Flathead County Commissioner Phil Mitchell, who destroyed a grove of cottonwood trees on a public park along Whitefish Lake, pleaded guilty Friday to misdemeanor criminal mischief and was sentenced in a case defense lawyers described as “a political prosecution,” while a special prosecutor called the elected official’s behavior “outrageous.”
By the end of the 60-minute hearing before Ninth Judicial District Court Judge Robert Olson — who presided over the case after five other judges recused themselves due to potential conflicts with an elected official whose authority includes the county courthouse in which he was prosecuted — both sides agreed the resolution was fair and equitable.
Following a plea agreement that reduced the charge from a felony to a misdemeanor, Judge Olson handed Mitchell a six-month suspended sentence in the Flathead County jail and ordered him to pay $16,000 in restitution, a transaction Mitchell said he completed Thursday, handing the money directly to Flathead County Parks and Recreation to repair the damaged property.
According to court records, on July 11, 2017, a Flathead County Parks and Recreation Department employee found five dying or dead cottonwood trees in a half-acre county-owned park known as Lake Park Addition just south of Whitefish Lake State Park. The trees appeared to be girdled, a tactic that involves removing a thick strip of bark ringing the tree’s circumference, causing the tree to die.
Assistant Attorney General Dan Guzynski, who was recruited as special prosecutor to avoid conflicts of interest with the Flathead County Attorney’s Office — whose office also falls under the commission’s authority — took care to explain how attorneys arrived at the plea agreement, a development that recently raised the ire of Sheriff Chuck Curry, who publicly called it “embarrassing.”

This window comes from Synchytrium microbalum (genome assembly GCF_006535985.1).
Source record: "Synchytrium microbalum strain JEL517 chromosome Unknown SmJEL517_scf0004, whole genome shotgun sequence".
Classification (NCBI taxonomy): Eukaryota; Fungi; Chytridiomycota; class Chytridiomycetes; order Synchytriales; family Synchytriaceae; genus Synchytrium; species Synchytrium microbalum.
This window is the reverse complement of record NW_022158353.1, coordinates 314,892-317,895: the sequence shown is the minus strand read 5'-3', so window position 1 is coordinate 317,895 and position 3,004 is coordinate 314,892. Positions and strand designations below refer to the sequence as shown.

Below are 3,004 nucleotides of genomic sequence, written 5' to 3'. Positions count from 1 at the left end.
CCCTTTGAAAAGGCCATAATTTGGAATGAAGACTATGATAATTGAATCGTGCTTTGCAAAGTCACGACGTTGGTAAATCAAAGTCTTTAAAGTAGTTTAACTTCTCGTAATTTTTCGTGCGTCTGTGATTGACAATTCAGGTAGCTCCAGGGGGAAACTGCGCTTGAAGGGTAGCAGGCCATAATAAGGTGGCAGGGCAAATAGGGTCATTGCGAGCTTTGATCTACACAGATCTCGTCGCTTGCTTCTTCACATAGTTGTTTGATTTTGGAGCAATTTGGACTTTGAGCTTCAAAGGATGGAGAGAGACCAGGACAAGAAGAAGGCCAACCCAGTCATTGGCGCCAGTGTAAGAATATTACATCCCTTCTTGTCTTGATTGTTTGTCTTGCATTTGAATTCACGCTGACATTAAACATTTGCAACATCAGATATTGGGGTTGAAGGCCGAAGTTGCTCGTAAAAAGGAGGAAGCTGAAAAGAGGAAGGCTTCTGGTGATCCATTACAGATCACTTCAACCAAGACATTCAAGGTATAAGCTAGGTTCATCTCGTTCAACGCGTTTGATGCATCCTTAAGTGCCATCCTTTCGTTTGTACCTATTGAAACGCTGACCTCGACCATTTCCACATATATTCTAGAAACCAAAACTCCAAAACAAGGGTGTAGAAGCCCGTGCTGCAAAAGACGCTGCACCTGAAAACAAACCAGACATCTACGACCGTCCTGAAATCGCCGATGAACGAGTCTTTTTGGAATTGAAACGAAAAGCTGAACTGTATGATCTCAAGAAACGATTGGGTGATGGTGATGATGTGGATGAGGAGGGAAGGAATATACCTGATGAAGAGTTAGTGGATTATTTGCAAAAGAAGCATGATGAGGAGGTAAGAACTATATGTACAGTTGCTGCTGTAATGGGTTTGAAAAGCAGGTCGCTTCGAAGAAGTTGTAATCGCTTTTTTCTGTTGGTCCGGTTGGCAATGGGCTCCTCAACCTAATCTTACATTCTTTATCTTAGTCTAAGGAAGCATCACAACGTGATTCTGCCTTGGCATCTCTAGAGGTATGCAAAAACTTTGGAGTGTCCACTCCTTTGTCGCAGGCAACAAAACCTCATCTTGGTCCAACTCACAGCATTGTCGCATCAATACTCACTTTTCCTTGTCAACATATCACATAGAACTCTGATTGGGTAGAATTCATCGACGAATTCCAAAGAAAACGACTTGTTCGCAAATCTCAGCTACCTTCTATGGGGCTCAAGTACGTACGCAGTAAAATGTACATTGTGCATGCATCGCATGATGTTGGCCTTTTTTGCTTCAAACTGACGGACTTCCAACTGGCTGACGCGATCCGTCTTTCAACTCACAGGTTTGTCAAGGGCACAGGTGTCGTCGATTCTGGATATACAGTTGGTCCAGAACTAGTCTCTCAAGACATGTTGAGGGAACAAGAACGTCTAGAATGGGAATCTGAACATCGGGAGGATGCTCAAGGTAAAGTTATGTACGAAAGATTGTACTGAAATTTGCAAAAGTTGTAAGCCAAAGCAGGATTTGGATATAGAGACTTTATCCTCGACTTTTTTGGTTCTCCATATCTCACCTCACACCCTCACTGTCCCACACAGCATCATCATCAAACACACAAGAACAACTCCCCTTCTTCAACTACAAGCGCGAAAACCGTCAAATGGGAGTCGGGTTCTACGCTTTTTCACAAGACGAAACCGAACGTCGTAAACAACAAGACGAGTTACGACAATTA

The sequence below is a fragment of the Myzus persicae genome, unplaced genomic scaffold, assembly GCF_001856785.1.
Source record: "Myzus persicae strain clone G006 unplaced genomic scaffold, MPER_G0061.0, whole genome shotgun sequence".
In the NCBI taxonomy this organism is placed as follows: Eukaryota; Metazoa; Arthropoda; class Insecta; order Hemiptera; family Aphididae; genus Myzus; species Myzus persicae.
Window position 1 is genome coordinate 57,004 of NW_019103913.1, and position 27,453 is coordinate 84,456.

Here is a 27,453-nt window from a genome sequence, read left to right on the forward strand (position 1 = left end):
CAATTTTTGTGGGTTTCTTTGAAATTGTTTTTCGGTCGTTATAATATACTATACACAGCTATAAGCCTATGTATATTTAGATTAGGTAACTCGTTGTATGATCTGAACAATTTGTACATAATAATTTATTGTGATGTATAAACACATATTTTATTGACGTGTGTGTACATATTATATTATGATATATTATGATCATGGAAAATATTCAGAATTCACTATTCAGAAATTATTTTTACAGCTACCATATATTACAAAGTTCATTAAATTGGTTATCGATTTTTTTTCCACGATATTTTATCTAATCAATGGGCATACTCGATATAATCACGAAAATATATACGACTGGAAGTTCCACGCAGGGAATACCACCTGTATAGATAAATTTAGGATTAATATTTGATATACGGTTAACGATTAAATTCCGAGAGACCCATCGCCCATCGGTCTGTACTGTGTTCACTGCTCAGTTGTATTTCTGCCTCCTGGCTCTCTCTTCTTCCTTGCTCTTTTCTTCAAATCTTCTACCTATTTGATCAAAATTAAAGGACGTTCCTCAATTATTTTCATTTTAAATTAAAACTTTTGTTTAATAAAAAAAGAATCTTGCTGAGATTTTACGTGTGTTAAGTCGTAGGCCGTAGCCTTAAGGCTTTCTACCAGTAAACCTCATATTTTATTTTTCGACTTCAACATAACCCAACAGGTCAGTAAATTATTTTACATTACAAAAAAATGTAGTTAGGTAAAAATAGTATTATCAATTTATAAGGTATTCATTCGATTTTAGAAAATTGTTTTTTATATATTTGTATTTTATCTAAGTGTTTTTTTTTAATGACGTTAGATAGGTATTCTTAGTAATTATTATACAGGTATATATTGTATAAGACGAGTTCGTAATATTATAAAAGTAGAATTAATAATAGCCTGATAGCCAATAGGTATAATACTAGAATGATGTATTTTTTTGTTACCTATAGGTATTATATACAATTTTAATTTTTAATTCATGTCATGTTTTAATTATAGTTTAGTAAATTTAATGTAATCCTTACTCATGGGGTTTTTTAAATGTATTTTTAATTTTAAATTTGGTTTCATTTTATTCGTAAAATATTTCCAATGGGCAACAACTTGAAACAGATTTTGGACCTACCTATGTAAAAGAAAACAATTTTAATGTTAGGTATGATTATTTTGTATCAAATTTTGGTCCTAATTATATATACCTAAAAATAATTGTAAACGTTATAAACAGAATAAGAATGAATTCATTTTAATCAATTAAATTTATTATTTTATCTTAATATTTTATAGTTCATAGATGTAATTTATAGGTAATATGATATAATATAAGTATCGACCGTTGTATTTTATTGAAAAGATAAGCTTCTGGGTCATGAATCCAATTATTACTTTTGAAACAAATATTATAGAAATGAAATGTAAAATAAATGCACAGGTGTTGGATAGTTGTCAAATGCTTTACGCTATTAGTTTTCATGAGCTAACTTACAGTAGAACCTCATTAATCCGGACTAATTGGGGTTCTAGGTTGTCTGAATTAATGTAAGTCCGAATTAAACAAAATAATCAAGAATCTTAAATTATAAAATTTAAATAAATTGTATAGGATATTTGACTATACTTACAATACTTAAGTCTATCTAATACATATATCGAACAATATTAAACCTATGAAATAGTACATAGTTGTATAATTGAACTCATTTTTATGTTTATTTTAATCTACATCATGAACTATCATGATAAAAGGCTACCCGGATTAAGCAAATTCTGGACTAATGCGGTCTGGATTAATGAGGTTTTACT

But Guzyinski said the agreement was carefully crafted and included input from Flathead County Parks and Recreation Director Jed Fisher, whose primary concern was restore the tiny lakeshore park that is administered by the county department.
“My world is to restore the public’s asset with respect to planting trees,” Fisher said.
Guzynski explained that had the case gone to trial as a felony, the jury would have heard evidence from separate cottonwood experts with disparate opinions on whether the trees were alive or dead at the time of Mitchell’s actions. He said jury instructions would have featured a “lessor included offense,” meaning in the event jurors were unable to reach a unanimous verdict on the felony charge, the judge would have instructed them to consider a misdemeanor.
Had they moved to convict on the “lessor included offense,” Guzynski said the conviction at trial would have capped the loss at $1,500, rather than include the mandatory $16,000 restitution that’s part of the plea deal.
Facing the risk of not meeting the state’s burden of proof at trial, Guzynski said a plea agreement requiring restitution was the safest and most appropriate course of action.
“When I involved myself in this case I was outraged by the conduct of Mr. Mitchell,” Guzynski said. “But when I am thinking about putting this case in front of a jury, it only takes one juror to say this is over-charged and move on to the lessor included offense. And that would have capped the damages at $1,500.”